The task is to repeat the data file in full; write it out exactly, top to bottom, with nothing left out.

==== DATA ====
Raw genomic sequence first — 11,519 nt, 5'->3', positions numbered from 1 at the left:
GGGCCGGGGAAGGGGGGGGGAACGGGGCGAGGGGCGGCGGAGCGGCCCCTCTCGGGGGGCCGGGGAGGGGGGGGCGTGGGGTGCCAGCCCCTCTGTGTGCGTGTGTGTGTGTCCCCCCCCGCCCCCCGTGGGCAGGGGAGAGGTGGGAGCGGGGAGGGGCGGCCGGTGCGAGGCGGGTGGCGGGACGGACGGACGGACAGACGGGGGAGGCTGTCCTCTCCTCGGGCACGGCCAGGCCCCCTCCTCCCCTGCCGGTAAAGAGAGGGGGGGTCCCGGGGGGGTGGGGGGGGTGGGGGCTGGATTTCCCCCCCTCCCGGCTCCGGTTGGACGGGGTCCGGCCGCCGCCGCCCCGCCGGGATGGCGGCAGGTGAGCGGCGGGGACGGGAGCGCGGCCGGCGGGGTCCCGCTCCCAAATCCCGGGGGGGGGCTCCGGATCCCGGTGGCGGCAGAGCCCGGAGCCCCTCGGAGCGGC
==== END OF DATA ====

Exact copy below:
Raw genomic sequence first — 11,519 nt, 5'->3', positions numbered from 1 at the left:
GGGCCGGGGAAGGGGGGGGGAACGGGGCGAGGGGCGGCGGAGCGGCCCCTCTCGGGGGGCCGGGGAGGGGGGGGCGTGGGGTGCCAGCCCCTCTGTGTGCGTGTGTGTGTGTCCCCCCCCGCCCCCCGTGGGCAGGGGAGAGGTGGGAGCGGGGAGGGGCGGCCGGTGCGAGGCGGGTGGCGGGACGGACGGACGGACAGACGGGGGAGGCTGTCCTCTCCTCGGGCACGGCCAGGCCCCCTCCTCCCCTGCCGGTAAAGAGAGGGGGGGTCCCGGGGGGGTGGGGGGGGTGGGGGCTGGATTTCCCCCCCTCCCGGCTCCGGTTGGACGGGGTCCGGCCGCCGCCGCCCCGCCGGGATGGCGGCAGGTGAGCGGCGGGGACGGGAGCGCGGCCGGCGGGGTCCCGCTCCCAAATCCCGGGGGGGGGCTCCGGATCCCGGTGGCGGCAGAGCCCGGAGCCCCTCGGAGCGGC